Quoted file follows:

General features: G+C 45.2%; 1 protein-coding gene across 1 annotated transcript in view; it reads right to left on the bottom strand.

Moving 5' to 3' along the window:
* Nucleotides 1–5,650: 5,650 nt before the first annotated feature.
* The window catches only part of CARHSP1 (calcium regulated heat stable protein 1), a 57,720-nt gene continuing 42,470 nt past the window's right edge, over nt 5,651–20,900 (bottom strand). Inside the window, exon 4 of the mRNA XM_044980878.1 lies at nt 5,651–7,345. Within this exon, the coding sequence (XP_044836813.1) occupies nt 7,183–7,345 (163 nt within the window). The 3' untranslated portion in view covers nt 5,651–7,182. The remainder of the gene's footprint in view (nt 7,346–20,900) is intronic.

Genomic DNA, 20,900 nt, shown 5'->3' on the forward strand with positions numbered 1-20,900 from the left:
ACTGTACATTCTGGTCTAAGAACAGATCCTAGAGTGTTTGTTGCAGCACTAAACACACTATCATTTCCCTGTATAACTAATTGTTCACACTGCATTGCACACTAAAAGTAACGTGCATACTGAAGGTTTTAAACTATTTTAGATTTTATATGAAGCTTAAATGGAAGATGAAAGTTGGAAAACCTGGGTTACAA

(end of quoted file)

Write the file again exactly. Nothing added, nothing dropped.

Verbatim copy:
General features: G+C 45.2%; 1 protein-coding gene across 1 annotated transcript in view; it reads right to left on the bottom strand.

Moving 5' to 3' along the window:
* Nucleotides 1–5,650: 5,650 nt before the first annotated feature.
* The window catches only part of CARHSP1 (calcium regulated heat stable protein 1), a 57,720-nt gene continuing 42,470 nt past the window's right edge, over nt 5,651–20,900 (bottom strand). Inside the window, exon 4 of the mRNA XM_044980878.1 lies at nt 5,651–7,345. Within this exon, the coding sequence (XP_044836813.1) occupies nt 7,183–7,345 (163 nt within the window). The 3' untranslated portion in view covers nt 5,651–7,182. The remainder of the gene's footprint in view (nt 7,346–20,900) is intronic.

Genomic DNA, 20,900 nt, shown 5'->3' on the forward strand with positions numbered 1-20,900 from the left:
ACTGTACATTCTGGTCTAAGAACAGATCCTAGAGTGTTTGTTGCAGCACTAAACACACTATCATTTCCCTGTATAACTAATTGTTCACACTGCATTGCACACTAAAAGTAACGTGCATACTGAAGGTTTTAAACTATTTTAGATTTTATATGAAGCTTAAATGGAAGATGAAAGTTGGAAAACCTGGGTTACAA